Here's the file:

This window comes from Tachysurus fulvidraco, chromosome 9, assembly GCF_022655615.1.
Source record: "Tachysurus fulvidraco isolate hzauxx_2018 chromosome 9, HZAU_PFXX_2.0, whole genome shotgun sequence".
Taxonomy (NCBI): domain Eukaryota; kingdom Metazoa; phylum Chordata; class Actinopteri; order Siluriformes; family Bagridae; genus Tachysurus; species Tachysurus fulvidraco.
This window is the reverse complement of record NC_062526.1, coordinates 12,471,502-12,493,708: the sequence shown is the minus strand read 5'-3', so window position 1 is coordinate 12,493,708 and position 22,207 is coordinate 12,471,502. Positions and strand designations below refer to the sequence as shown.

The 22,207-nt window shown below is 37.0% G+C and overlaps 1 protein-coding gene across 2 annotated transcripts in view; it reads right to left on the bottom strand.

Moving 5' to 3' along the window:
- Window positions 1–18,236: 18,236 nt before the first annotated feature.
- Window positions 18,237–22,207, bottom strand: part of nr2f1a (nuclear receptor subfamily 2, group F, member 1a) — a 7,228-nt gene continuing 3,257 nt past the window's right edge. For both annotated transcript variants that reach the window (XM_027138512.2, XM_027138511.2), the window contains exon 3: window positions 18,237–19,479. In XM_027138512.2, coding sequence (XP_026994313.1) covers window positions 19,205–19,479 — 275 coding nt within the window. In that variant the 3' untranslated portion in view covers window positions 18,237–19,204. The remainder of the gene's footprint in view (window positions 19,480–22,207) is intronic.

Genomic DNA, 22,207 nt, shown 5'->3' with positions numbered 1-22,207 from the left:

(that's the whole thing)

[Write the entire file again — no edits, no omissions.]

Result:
This window comes from Tachysurus fulvidraco, chromosome 9, assembly GCF_022655615.1.
Source record: "Tachysurus fulvidraco isolate hzauxx_2018 chromosome 9, HZAU_PFXX_2.0, whole genome shotgun sequence".
Taxonomy (NCBI): domain Eukaryota; kingdom Metazoa; phylum Chordata; class Actinopteri; order Siluriformes; family Bagridae; genus Tachysurus; species Tachysurus fulvidraco.
This window is the reverse complement of record NC_062526.1, coordinates 12,471,502-12,493,708: the sequence shown is the minus strand read 5'-3', so window position 1 is coordinate 12,493,708 and position 22,207 is coordinate 12,471,502. Positions and strand designations below refer to the sequence as shown.

The 22,207-nt window shown below is 37.0% G+C and overlaps 1 protein-coding gene across 2 annotated transcripts in view; it reads right to left on the bottom strand.

Moving 5' to 3' along the window:
- Window positions 1–18,236: 18,236 nt before the first annotated feature.
- Window positions 18,237–22,207, bottom strand: part of nr2f1a (nuclear receptor subfamily 2, group F, member 1a) — a 7,228-nt gene continuing 3,257 nt past the window's right edge. For both annotated transcript variants that reach the window (XM_027138512.2, XM_027138511.2), the window contains exon 3: window positions 18,237–19,479. In XM_027138512.2, coding sequence (XP_026994313.1) covers window positions 19,205–19,479 — 275 coding nt within the window. In that variant the 3' untranslated portion in view covers window positions 18,237–19,204. The remainder of the gene's footprint in view (window positions 19,480–22,207) is intronic.

Genomic DNA, 22,207 nt, shown 5'->3' with positions numbered 1-22,207 from the left: